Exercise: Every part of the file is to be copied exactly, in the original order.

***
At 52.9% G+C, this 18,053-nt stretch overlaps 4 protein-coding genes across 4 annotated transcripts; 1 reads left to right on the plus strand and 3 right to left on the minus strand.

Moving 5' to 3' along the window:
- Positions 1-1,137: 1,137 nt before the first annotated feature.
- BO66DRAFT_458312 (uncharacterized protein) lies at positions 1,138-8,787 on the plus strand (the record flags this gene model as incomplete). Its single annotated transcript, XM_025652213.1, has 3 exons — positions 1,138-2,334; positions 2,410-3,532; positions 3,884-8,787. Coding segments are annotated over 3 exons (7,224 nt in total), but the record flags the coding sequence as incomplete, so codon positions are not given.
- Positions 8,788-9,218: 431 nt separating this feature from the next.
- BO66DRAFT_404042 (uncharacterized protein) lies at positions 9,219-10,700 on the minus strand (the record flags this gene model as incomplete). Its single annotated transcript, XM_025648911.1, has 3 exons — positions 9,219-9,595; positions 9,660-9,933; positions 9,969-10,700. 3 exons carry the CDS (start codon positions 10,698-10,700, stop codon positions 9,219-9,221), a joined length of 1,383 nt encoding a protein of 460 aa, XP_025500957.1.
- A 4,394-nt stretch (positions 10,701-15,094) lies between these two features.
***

At 52.9% G+C, this 18,053-nt stretch overlaps 4 protein-coding genes across 4 annotated transcripts; 1 reads left to right on the plus strand and 3 right to left on the minus strand.

Moving 5' to 3' along the window:
- Positions 1-1,137: 1,137 nt before the first annotated feature.
- BO66DRAFT_458312 (uncharacterized protein) lies at positions 1,138-8,787 on the plus strand (the record flags this gene model as incomplete). Its single annotated transcript, XM_025652213.1, has 3 exons — positions 1,138-2,334; positions 2,410-3,532; positions 3,884-8,787. Coding segments are annotated over 3 exons (7,224 nt in total), but the record flags the coding sequence as incomplete, so codon positions are not given.
- Positions 8,788-9,218: 431 nt separating this feature from the next.
- BO66DRAFT_404042 (uncharacterized protein) lies at positions 9,219-10,700 on the minus strand (the record flags this gene model as incomplete). Its single annotated transcript, XM_025648911.1, has 3 exons — positions 9,219-9,595; positions 9,660-9,933; positions 9,969-10,700. 3 exons carry the CDS (start codon positions 10,698-10,700, stop codon positions 9,219-9,221), a joined length of 1,383 nt encoding a protein of 460 aa, XP_025500957.1.
- A 4,394-nt stretch (positions 10,701-15,094) lies between these two features.